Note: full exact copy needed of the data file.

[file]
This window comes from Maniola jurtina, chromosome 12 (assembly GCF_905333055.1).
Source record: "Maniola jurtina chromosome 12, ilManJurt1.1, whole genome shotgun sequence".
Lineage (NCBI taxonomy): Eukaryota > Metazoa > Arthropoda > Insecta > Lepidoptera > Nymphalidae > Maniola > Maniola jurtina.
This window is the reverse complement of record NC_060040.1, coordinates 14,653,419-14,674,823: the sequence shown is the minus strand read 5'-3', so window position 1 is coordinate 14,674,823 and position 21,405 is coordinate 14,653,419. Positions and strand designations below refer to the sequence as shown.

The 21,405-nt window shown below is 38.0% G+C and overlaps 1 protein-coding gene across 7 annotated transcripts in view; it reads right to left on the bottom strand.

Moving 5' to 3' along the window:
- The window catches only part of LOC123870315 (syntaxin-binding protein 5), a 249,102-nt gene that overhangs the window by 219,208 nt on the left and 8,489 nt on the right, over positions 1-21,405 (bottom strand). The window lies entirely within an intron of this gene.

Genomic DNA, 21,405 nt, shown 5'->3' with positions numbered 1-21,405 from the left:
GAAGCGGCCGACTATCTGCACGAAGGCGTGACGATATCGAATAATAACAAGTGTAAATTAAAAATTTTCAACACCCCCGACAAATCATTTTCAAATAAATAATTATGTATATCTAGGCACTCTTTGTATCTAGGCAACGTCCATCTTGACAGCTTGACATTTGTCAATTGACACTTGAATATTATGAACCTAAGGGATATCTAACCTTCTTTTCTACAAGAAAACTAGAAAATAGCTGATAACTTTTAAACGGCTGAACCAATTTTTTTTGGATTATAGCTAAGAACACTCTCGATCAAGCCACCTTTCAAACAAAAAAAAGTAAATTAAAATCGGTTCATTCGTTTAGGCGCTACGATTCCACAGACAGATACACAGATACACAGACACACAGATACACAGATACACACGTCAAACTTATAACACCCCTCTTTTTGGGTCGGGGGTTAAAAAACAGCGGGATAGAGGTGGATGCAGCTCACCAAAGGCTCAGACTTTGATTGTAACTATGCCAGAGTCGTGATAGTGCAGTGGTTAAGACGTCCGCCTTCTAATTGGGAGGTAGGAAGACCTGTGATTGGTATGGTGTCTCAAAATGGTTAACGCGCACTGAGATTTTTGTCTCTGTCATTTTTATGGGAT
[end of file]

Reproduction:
This window comes from Maniola jurtina, chromosome 12 (assembly GCF_905333055.1).
Source record: "Maniola jurtina chromosome 12, ilManJurt1.1, whole genome shotgun sequence".
Lineage (NCBI taxonomy): Eukaryota > Metazoa > Arthropoda > Insecta > Lepidoptera > Nymphalidae > Maniola > Maniola jurtina.
This window is the reverse complement of record NC_060040.1, coordinates 14,653,419-14,674,823: the sequence shown is the minus strand read 5'-3', so window position 1 is coordinate 14,674,823 and position 21,405 is coordinate 14,653,419. Positions and strand designations below refer to the sequence as shown.

The 21,405-nt window shown below is 38.0% G+C and overlaps 1 protein-coding gene across 7 annotated transcripts in view; it reads right to left on the bottom strand.

Moving 5' to 3' along the window:
- The window catches only part of LOC123870315 (syntaxin-binding protein 5), a 249,102-nt gene that overhangs the window by 219,208 nt on the left and 8,489 nt on the right, over positions 1-21,405 (bottom strand). The window lies entirely within an intron of this gene.

Genomic DNA, 21,405 nt, shown 5'->3' with positions numbered 1-21,405 from the left:
GAAGCGGCCGACTATCTGCACGAAGGCGTGACGATATCGAATAATAACAAGTGTAAATTAAAAATTTTCAACACCCCCGACAAATCATTTTCAAATAAATAATTATGTATATCTAGGCACTCTTTGTATCTAGGCAACGTCCATCTTGACAGCTTGACATTTGTCAATTGACACTTGAATATTATGAACCTAAGGGATATCTAACCTTCTTTTCTACAAGAAAACTAGAAAATAGCTGATAACTTTTAAACGGCTGAACCAATTTTTTTTGGATTATAGCTAAGAACACTCTCGATCAAGCCACCTTTCAAACAAAAAAAAGTAAATTAAAATCGGTTCATTCGTTTAGGCGCTACGATTCCACAGACAGATACACAGATACACAGACACACAGATACACAGATACACACGTCAAACTTATAACACCCCTCTTTTTGGGTCGGGGGTTAAAAAACAGCGGGATAGAGGTGGATGCAGCTCACCAAAGGCTCAGACTTTGATTGTAACTATGCCAGAGTCGTGATAGTGCAGTGGTTAAGACGTCCGCCTTCTAATTGGGAGGTAGGAAGACCTGTGATTGGTATGGTGTCTCAAAATGGTTAACGCGCACTGAGATTTTTGTCTCTGTCATTTTTATGGGAT